One of the most charming and novel aspects of village life is the nonchalant coexistence of man and beast. I sometimes feel like when I sit on the bamboo mat outside a house, I am just a spectator looking in on a colorful diorama. One day last week, a cat wandered past us, flicking its tail as it slipped in the door of the cottage behind us. Several minutes later, a chicken approached the stoop, and confidently strode inside. Though I was pretending to pay attention to the survey, in the back of my mind, I was waiting for the altercation that seemed inevitable. Nothing happened, and some time later, a boy walked in to get something, walked out and closed the door. Another twenty minutes passed, and then there was a clatter like a pan had fallen from a counter, and a burst of clucking. No one outside seemed particularly concerned, and silence resumed.
A few days ago, a goat that was being bullied by several others galloped across our bamboo mat and straight into the house next to our survey respondant’s, followed by her pursuers. After a brief interval, an entire herd came thundering out the front door on their dainty hooves, and set off on a steeplechase around the family compound until a younger woman, who also appeared from within the house after our respondent yelled something wearily in Chichewa, tethered them each to a picket in the yard by looping a long strip of fabric around one leg. The convicts bleated balefully over their interrupted game, but eventually resigned themselves to rummaging through weeds and green branches in the circumference of their leads.
I think perhaps it’s their desire to keep life close to them that leads people here to share their space with animals. The AIDS infection rate remains at around 12% of the national population, down from 15% just a few years ago, and death is present in the villages every day in some way. Many of the households we visit in our survey process are headed by an elderly woman, who is caring for up to seven children and young adults. Most commonly, these are her grandchildren, but other relatives occasionally appear in the list as well. Given the time of year, it is possible that some men of working age are away, seeking paid labor to support their families during the long season before the next major crop can be planted at the onset of the rainy season. But we know that these elderly caregivers with leathery faces and hands, elegant in turbans of faded cotton and chitenges worn smooth as silk around their shoulders, are most likely alone in the world.
Even for the households that escape AIDS, commoner maladies like cholera still stalk rural roads and fields. USAID and other organizations have partnered to deliver piped water to many communities in this region from an upstream valley dam, and to install liquified chlorine dispensers that are maintained by the local hospital. Yet households at some distance from a tap or living in villages excluded from the project often guide us to creeks and shallow wells when we ask to see their water sources. These are the same places they scrub clothes and soiled diapers, wash dishes, fill their cups, and trench diversions to their crop fields from.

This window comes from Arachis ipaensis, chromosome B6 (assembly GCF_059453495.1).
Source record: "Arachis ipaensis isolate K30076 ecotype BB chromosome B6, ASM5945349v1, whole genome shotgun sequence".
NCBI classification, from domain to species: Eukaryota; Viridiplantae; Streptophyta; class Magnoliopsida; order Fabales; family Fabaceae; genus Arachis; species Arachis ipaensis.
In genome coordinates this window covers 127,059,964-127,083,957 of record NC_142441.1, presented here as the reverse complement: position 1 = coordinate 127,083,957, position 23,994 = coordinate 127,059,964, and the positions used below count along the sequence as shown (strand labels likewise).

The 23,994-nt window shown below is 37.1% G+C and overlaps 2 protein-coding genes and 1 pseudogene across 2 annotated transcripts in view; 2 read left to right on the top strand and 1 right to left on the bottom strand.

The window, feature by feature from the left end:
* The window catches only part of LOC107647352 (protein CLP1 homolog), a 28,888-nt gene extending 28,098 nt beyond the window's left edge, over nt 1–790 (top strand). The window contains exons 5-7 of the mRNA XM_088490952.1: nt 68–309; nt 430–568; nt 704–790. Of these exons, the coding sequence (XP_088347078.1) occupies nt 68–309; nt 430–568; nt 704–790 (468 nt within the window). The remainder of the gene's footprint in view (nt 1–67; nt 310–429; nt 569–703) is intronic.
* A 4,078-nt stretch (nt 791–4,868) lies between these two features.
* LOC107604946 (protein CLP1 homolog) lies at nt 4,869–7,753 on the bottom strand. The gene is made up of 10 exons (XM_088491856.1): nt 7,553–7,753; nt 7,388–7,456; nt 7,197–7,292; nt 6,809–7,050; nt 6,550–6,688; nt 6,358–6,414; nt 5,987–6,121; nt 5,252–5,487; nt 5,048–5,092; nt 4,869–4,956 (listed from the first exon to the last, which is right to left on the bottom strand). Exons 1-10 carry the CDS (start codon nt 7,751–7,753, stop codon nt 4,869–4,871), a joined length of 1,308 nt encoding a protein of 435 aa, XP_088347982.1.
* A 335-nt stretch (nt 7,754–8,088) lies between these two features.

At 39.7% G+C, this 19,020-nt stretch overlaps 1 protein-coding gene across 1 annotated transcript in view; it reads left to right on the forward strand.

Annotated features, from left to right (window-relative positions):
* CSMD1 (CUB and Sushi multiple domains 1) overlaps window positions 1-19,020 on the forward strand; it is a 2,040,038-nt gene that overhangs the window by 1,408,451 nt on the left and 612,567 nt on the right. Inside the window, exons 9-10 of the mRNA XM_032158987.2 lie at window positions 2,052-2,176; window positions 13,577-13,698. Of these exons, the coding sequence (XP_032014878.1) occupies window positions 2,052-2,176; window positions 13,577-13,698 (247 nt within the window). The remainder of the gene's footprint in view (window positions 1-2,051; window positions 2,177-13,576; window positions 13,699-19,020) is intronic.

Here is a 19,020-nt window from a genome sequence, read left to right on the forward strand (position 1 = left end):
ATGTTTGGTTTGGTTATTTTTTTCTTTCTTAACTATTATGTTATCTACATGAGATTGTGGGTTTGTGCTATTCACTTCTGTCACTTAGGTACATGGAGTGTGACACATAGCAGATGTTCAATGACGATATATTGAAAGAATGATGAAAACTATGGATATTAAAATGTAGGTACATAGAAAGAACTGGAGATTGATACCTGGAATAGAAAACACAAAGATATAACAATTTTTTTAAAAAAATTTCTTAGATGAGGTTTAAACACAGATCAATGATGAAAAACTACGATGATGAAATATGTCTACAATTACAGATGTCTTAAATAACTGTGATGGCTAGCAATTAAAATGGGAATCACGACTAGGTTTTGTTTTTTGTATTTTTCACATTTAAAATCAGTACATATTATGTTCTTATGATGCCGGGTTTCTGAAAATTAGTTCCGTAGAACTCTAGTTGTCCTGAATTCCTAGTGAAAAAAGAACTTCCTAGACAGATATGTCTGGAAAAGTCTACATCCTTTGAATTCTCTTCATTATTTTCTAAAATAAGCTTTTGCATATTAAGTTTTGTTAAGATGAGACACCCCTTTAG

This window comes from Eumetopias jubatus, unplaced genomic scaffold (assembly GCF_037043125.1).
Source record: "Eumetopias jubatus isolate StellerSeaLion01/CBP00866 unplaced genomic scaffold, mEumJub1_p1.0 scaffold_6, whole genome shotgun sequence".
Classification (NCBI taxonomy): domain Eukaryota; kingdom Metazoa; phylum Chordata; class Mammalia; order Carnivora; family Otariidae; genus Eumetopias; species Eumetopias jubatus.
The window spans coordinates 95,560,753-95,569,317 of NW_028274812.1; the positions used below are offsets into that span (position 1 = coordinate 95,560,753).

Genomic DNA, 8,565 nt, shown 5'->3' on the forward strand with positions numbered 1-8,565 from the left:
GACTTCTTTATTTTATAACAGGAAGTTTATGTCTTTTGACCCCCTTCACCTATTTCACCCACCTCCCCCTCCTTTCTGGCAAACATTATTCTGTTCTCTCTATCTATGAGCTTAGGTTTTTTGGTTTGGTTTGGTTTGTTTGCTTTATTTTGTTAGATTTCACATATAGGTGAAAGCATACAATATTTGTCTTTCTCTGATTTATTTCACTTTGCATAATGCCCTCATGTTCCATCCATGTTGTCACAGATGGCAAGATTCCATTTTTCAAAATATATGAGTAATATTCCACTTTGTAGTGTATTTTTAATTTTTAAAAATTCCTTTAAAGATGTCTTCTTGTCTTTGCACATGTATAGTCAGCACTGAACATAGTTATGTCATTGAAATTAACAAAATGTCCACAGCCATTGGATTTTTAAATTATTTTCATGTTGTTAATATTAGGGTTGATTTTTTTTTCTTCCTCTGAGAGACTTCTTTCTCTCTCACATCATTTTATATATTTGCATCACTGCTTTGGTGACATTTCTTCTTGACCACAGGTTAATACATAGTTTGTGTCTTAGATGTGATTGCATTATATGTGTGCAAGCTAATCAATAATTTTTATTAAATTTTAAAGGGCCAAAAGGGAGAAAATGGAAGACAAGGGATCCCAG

Two of the villages reported that the work crews were in the process of installing a tap on their land, but one day, simply failed to return. They never knew why, and in the end, each community banded together to install a well. When one woman explained how sometimes they must wait several hours before the hand pump will raise any water, we asked how deep the well was. It was sickening to discover that over fifty households depend on a borehole only two meters into the ground. The second village, comprised of seventy households, has a slight advantage from being at lower elevation, but even that is unlikely to spare them from thirst for long. These villages were passed over for chlorine dispensers as well, and the children in the village at higher elevation were clearly ill. Even our attempts to engage them in coloring were met with mostly glassy, apathetic stares; barely a smile peaked through their mucus encrusted upper lips and smudgy faces. Those who were more lively had racking coughs. I wrote to USAID’s Malawi Program Officer that night to inquire about the contacts for the project, and how to petition for inclusion of these two communities in the tap and chlorine interventions, but am still waiting for answers.
The homesteads of departed villagers without surviving family are customarily redistributed by the village head to neighboring households, but it is considered bad luck to live in the house of a dead person. In spite of the significant cost of construction and value of a complete structure, these homes often sit empty and are slowly pillaged for materials. Windows, doors, bricks from the roofline, wooden casements and decorative elements seem to go first. We pass buildings that have decayed into a shell, open to the rain from above and the swirling winds that carry dust and dry leaves through the village commons. The crumbling walls and holes where windows once were seem to remind us that we all return to where we came from.
Just outside some of the villages, you will find dense copses of ancient mango trees, untouched by coppicing or harvesting for fuelwood. Below them lie the tombs of past chiefs. These may be polished stone slabs with headstones, or simply bricks, stacked and mortared into a long, low box above the soil. They are sited along the main paths, so that villagers pass them every day. Hens with a huddle of cottony chicks frequently range through the grounds and gullies for seeds and insects, and can often be seen napping in the roadside weeds with their clutch. Schoolchildren pause in the puddle of deep shade on their way home, giggling and chattering. Birds call from the higher branches. It is a culture that reveres the dead, but cherishes the living.